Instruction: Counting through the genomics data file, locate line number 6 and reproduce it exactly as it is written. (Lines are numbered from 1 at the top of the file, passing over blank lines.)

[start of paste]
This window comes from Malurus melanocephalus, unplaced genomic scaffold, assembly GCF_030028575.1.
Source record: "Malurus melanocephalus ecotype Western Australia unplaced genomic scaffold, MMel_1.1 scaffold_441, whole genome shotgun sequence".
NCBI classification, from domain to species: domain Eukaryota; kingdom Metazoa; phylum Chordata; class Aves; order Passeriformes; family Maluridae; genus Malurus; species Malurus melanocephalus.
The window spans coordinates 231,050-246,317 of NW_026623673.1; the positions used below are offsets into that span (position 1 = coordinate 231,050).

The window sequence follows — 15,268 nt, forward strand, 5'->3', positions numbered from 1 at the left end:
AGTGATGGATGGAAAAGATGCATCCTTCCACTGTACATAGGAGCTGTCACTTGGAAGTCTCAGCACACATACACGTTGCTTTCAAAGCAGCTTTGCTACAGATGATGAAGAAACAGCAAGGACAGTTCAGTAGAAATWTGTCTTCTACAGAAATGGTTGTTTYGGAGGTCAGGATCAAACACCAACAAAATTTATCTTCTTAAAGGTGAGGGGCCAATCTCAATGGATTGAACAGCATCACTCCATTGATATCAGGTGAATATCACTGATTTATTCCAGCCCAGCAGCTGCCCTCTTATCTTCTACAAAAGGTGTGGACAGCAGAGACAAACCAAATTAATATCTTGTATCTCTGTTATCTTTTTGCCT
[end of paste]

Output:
AGTGATGGATGGAAAAGATGCATCCTTCCACTGTACATAGGAGCTGTCACTTGGAAGTCTCAGCACACATACACGTTGCTTTCAAAGCAGCTTTGCTACAGATGATGAAGAAACAGCAAGGACAGTTCAGTAGAAATWTGTCTTCTACAGAAATGGTTGTTTYGGAGGTCAGGATCAAACACCAACAAAATTTATCTTCTTAAAGGTGAGGGGCCAATCTCAATGGATTGAACAGCATCACTCCATTGATATCAGGTGAATATCACTGATTTATTCCAGCCCAGCAGCTGCCCTCTTATCTTCTACAAAAGGTGTGGACAGCAGAGACAAACCAAATTAATATCTTGTATCTCTGTTATCTTTTTGCCT